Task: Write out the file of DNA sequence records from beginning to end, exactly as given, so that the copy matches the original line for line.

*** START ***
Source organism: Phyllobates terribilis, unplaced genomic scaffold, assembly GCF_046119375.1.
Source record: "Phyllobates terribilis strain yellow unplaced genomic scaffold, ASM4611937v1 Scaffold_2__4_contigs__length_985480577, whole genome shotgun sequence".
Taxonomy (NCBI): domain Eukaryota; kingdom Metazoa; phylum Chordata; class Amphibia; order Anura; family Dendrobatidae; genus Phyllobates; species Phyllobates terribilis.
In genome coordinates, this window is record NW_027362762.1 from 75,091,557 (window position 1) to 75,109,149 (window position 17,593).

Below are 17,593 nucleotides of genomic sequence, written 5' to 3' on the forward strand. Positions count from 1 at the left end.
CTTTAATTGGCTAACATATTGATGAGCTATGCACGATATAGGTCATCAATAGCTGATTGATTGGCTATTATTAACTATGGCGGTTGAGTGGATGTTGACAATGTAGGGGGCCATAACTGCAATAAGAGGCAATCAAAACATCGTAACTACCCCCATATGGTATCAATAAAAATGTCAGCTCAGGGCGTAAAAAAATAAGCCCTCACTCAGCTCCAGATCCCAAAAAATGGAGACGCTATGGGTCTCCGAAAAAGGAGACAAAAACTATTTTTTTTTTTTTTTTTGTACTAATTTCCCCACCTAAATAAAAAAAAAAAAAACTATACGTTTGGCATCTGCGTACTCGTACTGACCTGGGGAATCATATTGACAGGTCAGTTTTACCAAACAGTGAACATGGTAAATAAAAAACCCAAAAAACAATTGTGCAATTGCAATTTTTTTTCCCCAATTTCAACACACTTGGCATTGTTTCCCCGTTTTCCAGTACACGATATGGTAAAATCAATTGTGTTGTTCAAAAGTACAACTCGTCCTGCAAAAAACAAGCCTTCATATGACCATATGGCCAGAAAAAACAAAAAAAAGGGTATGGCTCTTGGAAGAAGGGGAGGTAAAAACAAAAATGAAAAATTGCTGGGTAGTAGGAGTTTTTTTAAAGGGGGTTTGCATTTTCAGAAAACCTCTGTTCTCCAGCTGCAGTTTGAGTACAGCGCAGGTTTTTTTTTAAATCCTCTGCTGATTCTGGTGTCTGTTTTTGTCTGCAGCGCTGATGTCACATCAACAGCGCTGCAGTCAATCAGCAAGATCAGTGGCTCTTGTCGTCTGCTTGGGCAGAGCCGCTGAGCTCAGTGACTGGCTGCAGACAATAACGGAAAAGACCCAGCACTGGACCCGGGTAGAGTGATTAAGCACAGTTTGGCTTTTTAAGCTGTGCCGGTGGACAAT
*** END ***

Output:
Source organism: Phyllobates terribilis, unplaced genomic scaffold, assembly GCF_046119375.1.
Source record: "Phyllobates terribilis strain yellow unplaced genomic scaffold, ASM4611937v1 Scaffold_2__4_contigs__length_985480577, whole genome shotgun sequence".
Taxonomy (NCBI): domain Eukaryota; kingdom Metazoa; phylum Chordata; class Amphibia; order Anura; family Dendrobatidae; genus Phyllobates; species Phyllobates terribilis.
In genome coordinates, this window is record NW_027362762.1 from 75,091,557 (window position 1) to 75,109,149 (window position 17,593).

Below are 17,593 nucleotides of genomic sequence, written 5' to 3' on the forward strand. Positions count from 1 at the left end.
CTTTAATTGGCTAACATATTGATGAGCTATGCACGATATAGGTCATCAATAGCTGATTGATTGGCTATTATTAACTATGGCGGTTGAGTGGATGTTGACAATGTAGGGGGCCATAACTGCAATAAGAGGCAATCAAAACATCGTAACTACCCCCATATGGTATCAATAAAAATGTCAGCTCAGGGCGTAAAAAAATAAGCCCTCACTCAGCTCCAGATCCCAAAAAATGGAGACGCTATGGGTCTCCGAAAAAGGAGACAAAAACTATTTTTTTTTTTTTTTTTGTACTAATTTCCCCACCTAAATAAAAAAAAAAAAAACTATACGTTTGGCATCTGCGTACTCGTACTGACCTGGGGAATCATATTGACAGGTCAGTTTTACCAAACAGTGAACATGGTAAATAAAAAACCCAAAAAACAATTGTGCAATTGCAATTTTTTTTCCCCAATTTCAACACACTTGGCATTGTTTCCCCGTTTTCCAGTACACGATATGGTAAAATCAATTGTGTTGTTCAAAAGTACAACTCGTCCTGCAAAAAACAAGCCTTCATATGACCATATGGCCAGAAAAAACAAAAAAAAGGGTATGGCTCTTGGAAGAAGGGGAGGTAAAAACAAAAATGAAAAATTGCTGGGTAGTAGGAGTTTTTTTAAAGGGGGTTTGCATTTTCAGAAAACCTCTGTTCTCCAGCTGCAGTTTGAGTACAGCGCAGGTTTTTTTTTAAATCCTCTGCTGATTCTGGTGTCTGTTTTTGTCTGCAGCGCTGATGTCACATCAACAGCGCTGCAGTCAATCAGCAAGATCAGTGGCTCTTGTCGTCTGCTTGGGCAGAGCCGCTGAGCTCAGTGACTGGCTGCAGACAATAACGGAAAAGACCCAGCACTGGACCCGGGTAGAGTGATTAAGCACAGTTTGGCTTTTTAAGCTGTGCCGGTGGACAAT